I can’t believe it’s been over a month since I last wrote in … I certainly haven’t forgotten about this blog or having Lyme disease, but as an academic the beginning of the semester always rolls over me in waves leaving little time to step back and reflect. Fall is especially bad because there are many conferences to travel to (I just returned from a trip) and I always submit to an important conference in my field around mid September (just before my trip this year).

It’s hard to believe how far I’ve come in a year, but as I roll through my second year since diagnosis I often find myself reflecting on where I’ve been. Two years ago I was desperately seeking a diagnosis, unsure what was happening to me, and floundering at work as I attempted to sprint through what felt like molasses. A year ago I had finally come to terms with the prospect of long term antibiotics, only to descend into one of my worst periods ever. I will never forget my attempts to submit to that same conference deadline, which consisted of hours and hours of painful attempts to look sideways at my screen as I edited the most mindless parts of my papers interspersed with occasional moments of clarity in which I would sprint away from anything that could stop me from writing with an over the shoulder request to my husband to take over if kids were involved, and dive in to do as much as possible before the pain and cognitive dysfunction descended again. In contrast, leading up to this September’s deadline, I had only brief mild headaches and not even every day, with no other major cognitive impairments. Continue reading “Off antibiotics!”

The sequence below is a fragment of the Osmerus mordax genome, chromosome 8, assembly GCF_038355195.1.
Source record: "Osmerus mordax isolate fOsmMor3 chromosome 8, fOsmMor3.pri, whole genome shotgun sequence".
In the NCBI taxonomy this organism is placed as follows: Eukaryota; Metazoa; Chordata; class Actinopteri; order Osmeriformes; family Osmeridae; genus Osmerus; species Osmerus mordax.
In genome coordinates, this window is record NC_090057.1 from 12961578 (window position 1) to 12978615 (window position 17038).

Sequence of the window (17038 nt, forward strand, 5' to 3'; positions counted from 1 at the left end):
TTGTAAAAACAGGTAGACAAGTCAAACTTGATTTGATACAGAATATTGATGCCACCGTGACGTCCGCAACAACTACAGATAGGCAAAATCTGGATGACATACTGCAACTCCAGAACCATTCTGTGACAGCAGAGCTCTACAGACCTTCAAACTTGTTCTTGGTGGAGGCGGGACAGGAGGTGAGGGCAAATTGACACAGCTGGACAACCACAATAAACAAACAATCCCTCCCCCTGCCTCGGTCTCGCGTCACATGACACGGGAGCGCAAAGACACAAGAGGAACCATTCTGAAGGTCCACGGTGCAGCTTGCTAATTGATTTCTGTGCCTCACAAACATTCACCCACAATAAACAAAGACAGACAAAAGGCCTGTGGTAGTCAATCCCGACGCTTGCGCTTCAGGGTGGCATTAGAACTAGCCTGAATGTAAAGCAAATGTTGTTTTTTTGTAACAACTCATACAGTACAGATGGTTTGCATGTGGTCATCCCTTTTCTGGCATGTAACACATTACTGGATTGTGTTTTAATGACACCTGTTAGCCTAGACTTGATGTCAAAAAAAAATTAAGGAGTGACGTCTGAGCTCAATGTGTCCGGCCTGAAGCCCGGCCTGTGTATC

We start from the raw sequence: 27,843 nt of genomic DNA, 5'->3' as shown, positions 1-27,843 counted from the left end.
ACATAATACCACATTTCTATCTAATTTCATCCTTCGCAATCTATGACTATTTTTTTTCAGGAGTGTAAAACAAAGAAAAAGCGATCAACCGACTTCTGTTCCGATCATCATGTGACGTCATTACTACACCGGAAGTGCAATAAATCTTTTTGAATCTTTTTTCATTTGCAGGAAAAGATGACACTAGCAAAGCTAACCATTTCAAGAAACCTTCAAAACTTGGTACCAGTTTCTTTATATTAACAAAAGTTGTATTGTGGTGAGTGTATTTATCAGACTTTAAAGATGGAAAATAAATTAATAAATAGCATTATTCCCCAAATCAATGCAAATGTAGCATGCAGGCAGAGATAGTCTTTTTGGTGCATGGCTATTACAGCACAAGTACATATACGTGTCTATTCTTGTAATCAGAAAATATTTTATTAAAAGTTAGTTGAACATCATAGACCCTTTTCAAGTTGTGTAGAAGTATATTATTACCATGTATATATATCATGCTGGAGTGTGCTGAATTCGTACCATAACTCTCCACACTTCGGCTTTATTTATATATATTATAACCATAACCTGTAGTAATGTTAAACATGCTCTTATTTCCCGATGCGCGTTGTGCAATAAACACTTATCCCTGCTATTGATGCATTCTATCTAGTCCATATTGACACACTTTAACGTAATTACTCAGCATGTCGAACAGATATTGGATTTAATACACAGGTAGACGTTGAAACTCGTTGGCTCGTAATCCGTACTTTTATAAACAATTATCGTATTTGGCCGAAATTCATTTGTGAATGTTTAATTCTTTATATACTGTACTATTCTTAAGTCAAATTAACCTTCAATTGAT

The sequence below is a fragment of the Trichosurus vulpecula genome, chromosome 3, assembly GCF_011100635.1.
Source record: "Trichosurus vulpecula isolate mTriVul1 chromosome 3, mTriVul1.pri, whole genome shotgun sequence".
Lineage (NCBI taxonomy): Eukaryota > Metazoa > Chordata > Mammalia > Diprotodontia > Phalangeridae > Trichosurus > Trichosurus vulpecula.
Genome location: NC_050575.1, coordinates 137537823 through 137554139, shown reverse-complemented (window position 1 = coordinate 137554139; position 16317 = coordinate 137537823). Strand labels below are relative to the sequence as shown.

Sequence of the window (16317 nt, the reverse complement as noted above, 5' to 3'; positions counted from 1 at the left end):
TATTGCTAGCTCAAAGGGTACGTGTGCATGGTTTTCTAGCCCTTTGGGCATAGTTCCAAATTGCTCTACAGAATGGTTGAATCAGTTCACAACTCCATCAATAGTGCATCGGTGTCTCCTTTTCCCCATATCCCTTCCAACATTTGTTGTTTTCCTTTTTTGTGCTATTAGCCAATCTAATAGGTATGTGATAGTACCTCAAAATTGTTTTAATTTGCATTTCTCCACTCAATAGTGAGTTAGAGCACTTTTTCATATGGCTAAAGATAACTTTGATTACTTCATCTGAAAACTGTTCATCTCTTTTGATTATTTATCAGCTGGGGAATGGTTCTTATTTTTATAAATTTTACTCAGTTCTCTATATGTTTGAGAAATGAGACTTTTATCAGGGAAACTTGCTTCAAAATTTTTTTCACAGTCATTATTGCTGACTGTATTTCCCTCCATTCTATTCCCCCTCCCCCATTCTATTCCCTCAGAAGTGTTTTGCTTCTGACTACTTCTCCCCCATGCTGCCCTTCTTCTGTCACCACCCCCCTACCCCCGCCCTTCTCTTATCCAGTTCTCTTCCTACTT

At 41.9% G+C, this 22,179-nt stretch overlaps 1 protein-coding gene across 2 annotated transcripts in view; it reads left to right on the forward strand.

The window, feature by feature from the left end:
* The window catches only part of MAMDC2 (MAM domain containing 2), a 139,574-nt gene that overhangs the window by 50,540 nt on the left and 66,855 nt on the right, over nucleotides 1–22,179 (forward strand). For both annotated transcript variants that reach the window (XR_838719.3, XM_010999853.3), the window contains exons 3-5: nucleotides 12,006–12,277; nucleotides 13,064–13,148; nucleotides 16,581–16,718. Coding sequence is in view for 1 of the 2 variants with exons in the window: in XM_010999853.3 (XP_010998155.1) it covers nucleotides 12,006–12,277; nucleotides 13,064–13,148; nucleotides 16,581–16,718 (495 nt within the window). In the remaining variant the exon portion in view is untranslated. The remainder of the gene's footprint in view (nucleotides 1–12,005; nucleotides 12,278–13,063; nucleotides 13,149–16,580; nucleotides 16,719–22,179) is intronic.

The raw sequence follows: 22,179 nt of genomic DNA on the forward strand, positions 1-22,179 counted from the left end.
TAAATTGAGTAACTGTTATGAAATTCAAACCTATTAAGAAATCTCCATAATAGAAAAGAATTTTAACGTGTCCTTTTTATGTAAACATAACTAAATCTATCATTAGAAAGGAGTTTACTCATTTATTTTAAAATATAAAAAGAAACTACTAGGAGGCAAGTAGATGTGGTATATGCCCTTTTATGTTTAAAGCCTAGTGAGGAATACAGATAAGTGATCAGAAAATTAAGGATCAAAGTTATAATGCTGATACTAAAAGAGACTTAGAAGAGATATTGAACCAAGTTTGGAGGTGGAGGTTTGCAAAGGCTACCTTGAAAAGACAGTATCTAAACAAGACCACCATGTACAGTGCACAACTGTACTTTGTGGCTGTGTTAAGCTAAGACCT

my story, symptoms, treatment

Running the Numbers (June/July, 2009)

I have entered another two month’s worth of numbers into my stats program and analyzed them. I had my best month ever in June, and it is easily visible in the chart included below.  I had many days with only one or two symptoms, and felt much better, than I have since I became ill. The mean number of symptoms per day was 4 in both of these months, as opposed to 8 or more in past months.

Continue reading “Running the Numbers (June/July, 2009)”

my story, symptoms, treatment

Running the Numbers (Apr/May 2009)

I have entered another two month’s worth of numbers into my stats program and analyzed them. Of note is the fact that I was apparently hyperthyroid in Feb/March (and maybe before that) but went into remission in April. I’m gaining back my weight now, which apparently was caused at least partly by that.

I’ve created a new way of visualizing my data. The next image summarizes major symptoms since symptom onset (Fall ’06) through August ’08. Major events (such as the mold bloom) are marked at the bottom.

Continue reading “Running the Numbers (Apr/May 2009)”

my story, symptoms

Running the numbers (March 2009)

I expect this will become an (approximately) monthly post as long as I am still in treatment. I have entered another month’s worth of numbers into my stats program and analyzed them. This month is of note because I switched meds half way through –Penicillin was begun March 13th. At that time, Zithromax, Mepron, and Ceftin were stopped. I also lost 12 lbs sometime between when I last weighed myself (maybe over christmas?) and now, probably due in part to Ceftin causing me to have about 4 bowel movements a day.

The news continues to be good. The charts below illustrate the change in various symptoms from last month to this (click on them to see close ups)

Continue reading “Running the numbers (March 2009)”